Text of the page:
The Home Mortgage Disclosure Act (HMDA) was enacted by Congress in 1975 and was implemented by the Federal Reserve Board’s Regulation C. Regulation C, requires financial institutions to report public loan data to the Consumer Protection Bureau (CFPB). Specifically, HMDA requires many financial institutions to maintain, report, and publicly disclose information about mortgages.
Why are we required to report this data to the public?
This data is important for several reasons:
- It can show whether lenders are appropriately serving the housing needs of the communities they serve
- It is meant to reveal any lending practices that could be considered discriminatory; and
- It gives public officials important information that can help them when making decisions and writing policies
There are four categories of information that can be found in the public HMDA data; information about the loan itself, demographic information about the applicant(s), information about the lender, and information about the property.
Let’s break down these categories in more detail:
The first category to cover relates to the data on the loan itself. The mortgage applications, approved or denied, will be available. Denied applications will sometimes, also, show the reason for denial. You can see the loan amount and the type of loan. For example, whether it is “ARM”, “FHA”, “VA”, or “USDA.” There are several other types of mortgages not listed as well. This data includes whether the loan is for buying the home, refinancing an existing mortgage, or for home improvements. The second category we will detail is the demographic information about the applicant. We are all taught not to ask the applicant questions relating to their race, ethnicity, and sex, however, HMDA is the exception. The purpose of including this demographic information is to help prevent any discriminatory lending practices, and, in the case of existing discriminatory lending practices, bring that discrimination to light. No identifying information about the applicant will be included.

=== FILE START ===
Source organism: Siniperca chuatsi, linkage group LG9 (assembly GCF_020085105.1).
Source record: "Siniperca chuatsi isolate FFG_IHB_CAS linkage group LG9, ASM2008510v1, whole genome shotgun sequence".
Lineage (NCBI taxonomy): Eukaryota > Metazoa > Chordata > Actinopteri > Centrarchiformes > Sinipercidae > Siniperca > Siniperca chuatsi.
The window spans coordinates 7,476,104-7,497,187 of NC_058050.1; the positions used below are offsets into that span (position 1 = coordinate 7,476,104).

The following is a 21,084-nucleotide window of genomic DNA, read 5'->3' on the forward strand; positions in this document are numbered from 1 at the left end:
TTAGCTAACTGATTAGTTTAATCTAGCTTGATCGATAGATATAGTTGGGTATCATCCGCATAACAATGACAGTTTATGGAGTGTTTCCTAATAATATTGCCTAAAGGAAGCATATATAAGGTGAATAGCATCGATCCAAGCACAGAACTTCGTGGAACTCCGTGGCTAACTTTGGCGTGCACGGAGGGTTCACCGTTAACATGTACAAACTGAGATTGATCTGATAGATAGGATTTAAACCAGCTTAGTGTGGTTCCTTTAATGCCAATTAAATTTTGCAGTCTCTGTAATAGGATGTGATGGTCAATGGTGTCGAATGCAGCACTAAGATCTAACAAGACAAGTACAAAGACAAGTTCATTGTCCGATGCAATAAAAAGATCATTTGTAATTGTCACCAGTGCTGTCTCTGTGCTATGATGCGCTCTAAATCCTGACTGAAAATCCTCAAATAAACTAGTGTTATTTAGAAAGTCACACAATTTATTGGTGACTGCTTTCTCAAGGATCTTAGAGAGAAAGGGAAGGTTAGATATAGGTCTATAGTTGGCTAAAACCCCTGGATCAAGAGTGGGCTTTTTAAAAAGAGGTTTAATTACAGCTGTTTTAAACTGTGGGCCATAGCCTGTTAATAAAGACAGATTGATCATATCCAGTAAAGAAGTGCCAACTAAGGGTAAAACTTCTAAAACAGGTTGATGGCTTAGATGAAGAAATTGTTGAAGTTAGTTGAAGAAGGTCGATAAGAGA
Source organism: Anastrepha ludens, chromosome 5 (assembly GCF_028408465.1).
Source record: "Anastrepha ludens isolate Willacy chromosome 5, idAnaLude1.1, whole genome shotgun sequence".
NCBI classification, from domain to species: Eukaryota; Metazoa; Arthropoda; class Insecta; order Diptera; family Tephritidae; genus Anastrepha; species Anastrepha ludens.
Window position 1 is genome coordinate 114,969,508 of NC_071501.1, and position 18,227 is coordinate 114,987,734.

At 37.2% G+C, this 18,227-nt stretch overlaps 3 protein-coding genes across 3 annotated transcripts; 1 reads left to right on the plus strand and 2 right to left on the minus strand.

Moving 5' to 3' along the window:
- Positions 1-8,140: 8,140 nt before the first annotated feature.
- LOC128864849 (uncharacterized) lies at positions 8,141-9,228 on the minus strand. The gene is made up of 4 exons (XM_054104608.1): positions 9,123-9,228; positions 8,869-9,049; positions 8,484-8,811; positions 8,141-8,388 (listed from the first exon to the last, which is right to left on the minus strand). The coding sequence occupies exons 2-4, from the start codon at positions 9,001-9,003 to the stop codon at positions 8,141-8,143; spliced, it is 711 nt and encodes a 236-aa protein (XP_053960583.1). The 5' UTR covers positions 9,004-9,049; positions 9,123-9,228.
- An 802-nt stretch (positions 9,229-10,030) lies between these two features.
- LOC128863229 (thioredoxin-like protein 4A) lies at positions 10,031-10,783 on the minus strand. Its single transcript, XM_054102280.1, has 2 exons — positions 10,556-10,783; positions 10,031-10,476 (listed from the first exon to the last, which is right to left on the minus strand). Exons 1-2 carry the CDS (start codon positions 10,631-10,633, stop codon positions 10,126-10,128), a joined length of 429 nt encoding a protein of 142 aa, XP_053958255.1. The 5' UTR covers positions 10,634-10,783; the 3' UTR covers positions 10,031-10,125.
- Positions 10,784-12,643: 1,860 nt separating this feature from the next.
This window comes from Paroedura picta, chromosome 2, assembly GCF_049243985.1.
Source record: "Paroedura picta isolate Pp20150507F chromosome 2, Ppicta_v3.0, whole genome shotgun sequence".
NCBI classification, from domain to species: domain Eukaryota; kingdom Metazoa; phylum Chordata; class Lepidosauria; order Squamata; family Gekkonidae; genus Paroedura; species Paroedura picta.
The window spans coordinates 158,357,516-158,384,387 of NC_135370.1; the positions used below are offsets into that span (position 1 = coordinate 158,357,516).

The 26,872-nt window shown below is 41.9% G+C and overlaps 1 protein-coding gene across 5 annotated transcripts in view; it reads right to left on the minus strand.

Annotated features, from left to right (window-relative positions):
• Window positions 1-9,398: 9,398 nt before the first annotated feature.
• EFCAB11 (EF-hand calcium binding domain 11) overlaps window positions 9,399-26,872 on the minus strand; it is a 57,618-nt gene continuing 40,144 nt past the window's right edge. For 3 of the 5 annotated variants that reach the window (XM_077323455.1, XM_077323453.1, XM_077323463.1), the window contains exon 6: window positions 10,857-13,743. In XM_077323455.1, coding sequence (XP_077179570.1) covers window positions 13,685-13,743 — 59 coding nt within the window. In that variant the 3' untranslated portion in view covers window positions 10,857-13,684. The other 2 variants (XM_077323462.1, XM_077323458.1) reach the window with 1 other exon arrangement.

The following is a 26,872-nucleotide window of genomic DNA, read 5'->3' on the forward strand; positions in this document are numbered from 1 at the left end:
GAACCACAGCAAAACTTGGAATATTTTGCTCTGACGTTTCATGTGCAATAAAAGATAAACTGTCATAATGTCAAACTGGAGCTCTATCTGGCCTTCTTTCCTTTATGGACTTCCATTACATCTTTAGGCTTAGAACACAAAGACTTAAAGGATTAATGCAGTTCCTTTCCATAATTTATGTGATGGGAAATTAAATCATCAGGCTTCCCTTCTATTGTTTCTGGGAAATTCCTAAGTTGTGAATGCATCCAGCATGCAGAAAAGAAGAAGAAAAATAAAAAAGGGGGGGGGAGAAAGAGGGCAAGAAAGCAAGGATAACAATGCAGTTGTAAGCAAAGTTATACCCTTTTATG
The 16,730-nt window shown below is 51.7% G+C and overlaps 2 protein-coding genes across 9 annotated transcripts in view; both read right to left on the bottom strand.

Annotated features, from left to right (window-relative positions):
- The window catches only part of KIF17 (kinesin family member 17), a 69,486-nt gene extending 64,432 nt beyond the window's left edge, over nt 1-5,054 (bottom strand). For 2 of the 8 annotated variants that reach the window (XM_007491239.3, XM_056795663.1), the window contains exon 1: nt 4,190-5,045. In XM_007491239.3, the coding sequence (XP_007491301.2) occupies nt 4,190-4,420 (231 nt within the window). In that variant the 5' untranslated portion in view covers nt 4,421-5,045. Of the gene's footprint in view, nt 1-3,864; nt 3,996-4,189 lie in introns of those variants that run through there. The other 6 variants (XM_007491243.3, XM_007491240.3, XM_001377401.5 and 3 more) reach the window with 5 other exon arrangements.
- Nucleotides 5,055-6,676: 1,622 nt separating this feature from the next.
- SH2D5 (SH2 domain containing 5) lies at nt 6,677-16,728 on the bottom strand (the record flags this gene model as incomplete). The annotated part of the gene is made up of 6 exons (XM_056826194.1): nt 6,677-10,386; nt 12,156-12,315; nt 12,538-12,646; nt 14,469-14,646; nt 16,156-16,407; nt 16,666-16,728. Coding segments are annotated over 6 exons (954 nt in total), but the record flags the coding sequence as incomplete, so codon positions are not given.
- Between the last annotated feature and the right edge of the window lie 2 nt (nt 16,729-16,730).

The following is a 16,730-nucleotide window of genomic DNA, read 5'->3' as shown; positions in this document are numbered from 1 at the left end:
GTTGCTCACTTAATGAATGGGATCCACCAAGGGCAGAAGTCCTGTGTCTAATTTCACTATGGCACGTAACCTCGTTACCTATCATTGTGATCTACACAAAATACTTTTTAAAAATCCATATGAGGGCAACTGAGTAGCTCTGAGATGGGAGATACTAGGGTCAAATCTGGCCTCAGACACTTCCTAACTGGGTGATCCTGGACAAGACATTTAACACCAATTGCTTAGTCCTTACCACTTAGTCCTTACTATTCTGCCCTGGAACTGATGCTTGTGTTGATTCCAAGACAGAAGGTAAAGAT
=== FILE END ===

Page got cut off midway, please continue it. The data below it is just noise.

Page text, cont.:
The third category to cover is the data about the lender. This category is very straightforward including the name of the lender and the agency that regulates them.
The last category to cover is the information about the property securing the loan. The type of property, whether the applicant intends to live there, and the census tract. Census tracts are used in place of addresses to protect the privacy of the owner. They include information about the part of the community where the property is located. On average, 4,000 people live in a census tract.
The previous year’s data will be released to the public each September. The HMDA data and reports are publically available on the FFIEC’s Website.